Are We There Yet? Part II
All season long Chapelboro.com’s “Hoop It Up” will be republishing select excerpts from Return To The Top on the 20th Anniversary of Dean Smith’s 2nd NCAA title season in 1993. Check back on Monday of each week for the next RTTT.
By Travis Stephenson, UNC ‘93
When classes began in the fall of 1992, we continued gathering mid-afternoon at the gym to lift weights and play pick-up games. We also had to make that horrible run up Laurel Hill Road. This is a beautiful neighborhood not far from the Smith Center, but it’s up, up up, up. Every time you turn the corner you see another hill. That’s one good thing about graduating–Laurel Hill’s out of my life forever.
We got to know the freshmen better and they all seemed to fit in well. You get a first impression of someone on a recruiting visit, and you hope that turns out correctly. You hope no one will come in with a bad attitude and cause problems. None of these guys did.
Larry Davis showed from Day One how great of an athlete and scorer he is, and he began working hard to refine that talent to what it needs to be for Carolina. Dante Calabria has a chance to be a Jeff Lebo kind of player; he’s got a sweet shot. Ed Geth is an easy-going guy who everyone took to immediately. And Serge Zwikker, once the decision was made to red-shirt him, showed a great attitude to begin spending hours in the weight room.
An interesting thing happened in early fall. Of course, the coaches can’t watch us at all before November 1, but Coach Smith apparently got the word that there was a lot of sloppy basketball being played during those full-court games, and he instituted a new rule. Four-on-four half-court games only.
This upset a lot of guys at first. Some quit coming for about a week. Coach was concerned there was too much dunking, too many behind-the-back passes, too much junk. In one of our senior meetings, we brought it up with Coach. One of our concerns was, “Coach, we’re not getting in shape by playing half court.”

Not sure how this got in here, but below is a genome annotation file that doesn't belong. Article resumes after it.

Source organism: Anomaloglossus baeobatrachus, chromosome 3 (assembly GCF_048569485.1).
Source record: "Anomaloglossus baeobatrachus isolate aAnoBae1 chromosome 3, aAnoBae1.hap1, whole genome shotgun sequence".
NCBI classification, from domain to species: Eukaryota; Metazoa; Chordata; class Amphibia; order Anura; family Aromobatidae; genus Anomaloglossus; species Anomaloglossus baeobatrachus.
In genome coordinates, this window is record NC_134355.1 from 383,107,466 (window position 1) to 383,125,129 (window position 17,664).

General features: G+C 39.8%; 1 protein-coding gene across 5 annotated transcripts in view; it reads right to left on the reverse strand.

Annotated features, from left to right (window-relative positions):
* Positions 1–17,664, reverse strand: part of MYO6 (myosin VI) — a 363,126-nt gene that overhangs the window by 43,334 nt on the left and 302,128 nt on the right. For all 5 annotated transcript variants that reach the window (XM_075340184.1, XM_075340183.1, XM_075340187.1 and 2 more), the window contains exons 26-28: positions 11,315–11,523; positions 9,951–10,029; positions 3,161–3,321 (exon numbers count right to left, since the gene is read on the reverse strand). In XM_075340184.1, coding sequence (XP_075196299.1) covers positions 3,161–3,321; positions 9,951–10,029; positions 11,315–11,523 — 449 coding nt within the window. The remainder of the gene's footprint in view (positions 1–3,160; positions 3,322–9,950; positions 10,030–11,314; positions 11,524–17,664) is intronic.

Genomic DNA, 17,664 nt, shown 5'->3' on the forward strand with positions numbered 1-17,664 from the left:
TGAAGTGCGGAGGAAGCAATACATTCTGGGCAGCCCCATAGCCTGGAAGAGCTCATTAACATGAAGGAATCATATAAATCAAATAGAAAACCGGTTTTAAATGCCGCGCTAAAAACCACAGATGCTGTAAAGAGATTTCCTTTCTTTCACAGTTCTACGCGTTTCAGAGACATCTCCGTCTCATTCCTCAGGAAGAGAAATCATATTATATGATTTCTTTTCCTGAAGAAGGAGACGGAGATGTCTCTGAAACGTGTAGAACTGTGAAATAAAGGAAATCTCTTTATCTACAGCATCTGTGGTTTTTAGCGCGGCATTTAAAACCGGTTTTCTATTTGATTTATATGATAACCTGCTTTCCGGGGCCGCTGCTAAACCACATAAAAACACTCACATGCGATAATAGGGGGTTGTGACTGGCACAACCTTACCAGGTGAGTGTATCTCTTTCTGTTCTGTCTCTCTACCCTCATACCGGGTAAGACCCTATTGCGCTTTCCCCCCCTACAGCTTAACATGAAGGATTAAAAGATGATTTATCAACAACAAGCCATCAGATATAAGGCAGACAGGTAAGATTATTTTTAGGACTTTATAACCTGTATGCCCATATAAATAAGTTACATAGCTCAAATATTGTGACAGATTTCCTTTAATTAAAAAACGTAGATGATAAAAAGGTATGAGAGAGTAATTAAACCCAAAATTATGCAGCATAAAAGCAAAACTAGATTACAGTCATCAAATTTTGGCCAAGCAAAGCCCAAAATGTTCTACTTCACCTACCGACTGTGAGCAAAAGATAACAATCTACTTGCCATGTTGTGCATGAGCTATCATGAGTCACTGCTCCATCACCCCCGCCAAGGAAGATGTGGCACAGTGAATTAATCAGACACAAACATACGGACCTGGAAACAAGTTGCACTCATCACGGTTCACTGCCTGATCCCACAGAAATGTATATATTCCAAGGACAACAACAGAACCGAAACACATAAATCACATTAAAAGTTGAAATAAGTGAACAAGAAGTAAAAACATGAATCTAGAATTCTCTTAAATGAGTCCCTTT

He was pretty quick with a response. “Don’t worry, I’ll get you in shape come November first.”
So we kept playing four-on-four half court, except when some of the pro players would drop by, like J.R Reid and Kenny Smith. Then we could go full court. Otherwise it was half court only. Coach’s reasoning was pretty simple, actually. You have to work harder in a half court game. In full court, you can outrun your guy to the basket for a layup. On defense, you can hang back a trip. You get more “street ball” in a full-court game, which isn’t what Carolina basketball is about. In half court, your man on defense is already there, so you have to work harder to get open. There are no fast breaks, so you have to play defense every single basket.
Finally, the beginning of practice rolled around. Someone suggested having our first practice on at midnight on November 1, and Coach Smith said okay. It was a lot of fun and a pretty interesting atmosphere with people coming to the gym in Halloween costumes. There were goblins and vampires and monsters all over the place. Each of the seniors spoke to the crowd, and Henrik Rodl’s words stood out the most.
Henrik got up and said, “If this team plays up to its capabilities, it could be scarrrry!” The combination of all the masks and costumes and Henrik’s words cracked us all up.
It was obvious when practice started we were going to have a lot of intense competition. One drill that became the most concentrated was our four-on-four defense drill, and I think it set the tone for the kind of defense we would play all season. We’d have three teams of four players each, and after a round-robin the team with the fewest baskets allowed got to watch while the other guys ran sprints. Those battles were fierce. They were taken very, very seriously. The second half of our Florida State game at home, when we came from 22 down to win, was like that every day. Sometimes at halftime of a game, Coach might say, “If you’d play as hard as you do in practice, we’d be 15 ahead.”
At the beginning of practice on November 1, the coaches handed out photos of the basketball court at the New Orleans Superdome with the words, “1993 NCAA Champions North Carolina.” This was unusual for Coach Smith, who usually took the season one game at a time. Everyone put a photo in his locker, and I think everyone took one home. I put one on our refrigerator at the apartment. Several times a day, every day, we were reminded of what our ultimate goal for the year was. Nothing else would do.
“Are we there yet?” became something of a rallying cry for this team and sometimes was Coach Smith’s thought for the day, which we had to memorize, along with offensive and defensive points of emphasis, before every practice.
Are we there yet?
We knew the answer would be “No” until we cut down the nets in New Orleans.
NEXT: Matt Wenstrom’s diary on the characters that made up the 1993 UNC team.